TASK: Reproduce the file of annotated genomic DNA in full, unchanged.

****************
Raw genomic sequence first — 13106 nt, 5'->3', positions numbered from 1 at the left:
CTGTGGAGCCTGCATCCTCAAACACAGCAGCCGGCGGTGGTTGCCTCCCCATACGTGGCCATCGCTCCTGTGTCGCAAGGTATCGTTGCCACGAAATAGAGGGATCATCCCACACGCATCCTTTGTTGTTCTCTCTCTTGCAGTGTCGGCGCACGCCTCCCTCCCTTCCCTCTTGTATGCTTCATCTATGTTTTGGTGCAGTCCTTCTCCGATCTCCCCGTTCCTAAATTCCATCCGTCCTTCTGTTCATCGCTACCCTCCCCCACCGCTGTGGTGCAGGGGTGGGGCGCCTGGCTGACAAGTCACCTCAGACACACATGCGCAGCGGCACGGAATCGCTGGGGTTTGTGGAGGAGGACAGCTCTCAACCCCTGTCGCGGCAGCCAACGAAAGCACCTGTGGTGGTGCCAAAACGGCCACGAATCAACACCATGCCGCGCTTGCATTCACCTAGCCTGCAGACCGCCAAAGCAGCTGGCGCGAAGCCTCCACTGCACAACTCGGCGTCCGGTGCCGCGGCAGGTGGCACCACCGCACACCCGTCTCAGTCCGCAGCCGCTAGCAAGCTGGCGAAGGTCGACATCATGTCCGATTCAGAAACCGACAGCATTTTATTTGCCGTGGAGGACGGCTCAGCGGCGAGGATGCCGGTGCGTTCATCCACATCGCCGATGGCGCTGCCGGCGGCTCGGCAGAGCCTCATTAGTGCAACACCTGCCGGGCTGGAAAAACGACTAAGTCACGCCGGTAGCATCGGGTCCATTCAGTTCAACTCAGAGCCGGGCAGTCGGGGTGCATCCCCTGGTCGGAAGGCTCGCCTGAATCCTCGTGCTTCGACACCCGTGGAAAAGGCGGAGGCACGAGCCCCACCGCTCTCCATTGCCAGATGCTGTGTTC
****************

Raw genomic sequence first — 13106 nt, 5'->3', positions numbered from 1 at the left:
CTGTGGAGCCTGCATCCTCAAACACAGCAGCCGGCGGTGGTTGCCTCCCCATACGTGGCCATCGCTCCTGTGTCGCAAGGTATCGTTGCCACGAAATAGAGGGATCATCCCACACGCATCCTTTGTTGTTCTCTCTCTTGCAGTGTCGGCGCACGCCTCCCTCCCTTCCCTCTTGTATGCTTCATCTATGTTTTGGTGCAGTCCTTCTCCGATCTCCCCGTTCCTAAATTCCATCCGTCCTTCTGTTCATCGCTACCCTCCCCCACCGCTGTGGTGCAGGGGTGGGGCGCCTGGCTGACAAGTCACCTCAGACACACATGCGCAGCGGCACGGAATCGCTGGGGTTTGTGGAGGAGGACAGCTCTCAACCCCTGTCGCGGCAGCCAACGAAAGCACCTGTGGTGGTGCCAAAACGGCCACGAATCAACACCATGCCGCGCTTGCATTCACCTAGCCTGCAGACCGCCAAAGCAGCTGGCGCGAAGCCTCCACTGCACAACTCGGCGTCCGGTGCCGCGGCAGGTGGCACCACCGCACACCCGTCTCAGTCCGCAGCCGCTAGCAAGCTGGCGAAGGTCGACATCATGTCCGATTCAGAAACCGACAGCATTTTATTTGCCGTGGAGGACGGCTCAGCGGCGAGGATGCCGGTGCGTTCATCCACATCGCCGATGGCGCTGCCGGCGGCTCGGCAGAGCCTCATTAGTGCAACACCTGCCGGGCTGGAAAAACGACTAAGTCACGCCGGTAGCATCGGGTCCATTCAGTTCAACTCAGAGCCGGGCAGTCGGGGTGCATCCCCTGGTCGGAAGGCTCGCCTGAATCCTCGTGCTTCGACACCCGTGGAAAAGGCGGAGGCACGAGCCCCACCGCTCTCCATTGCCAGATGCTGTGTTC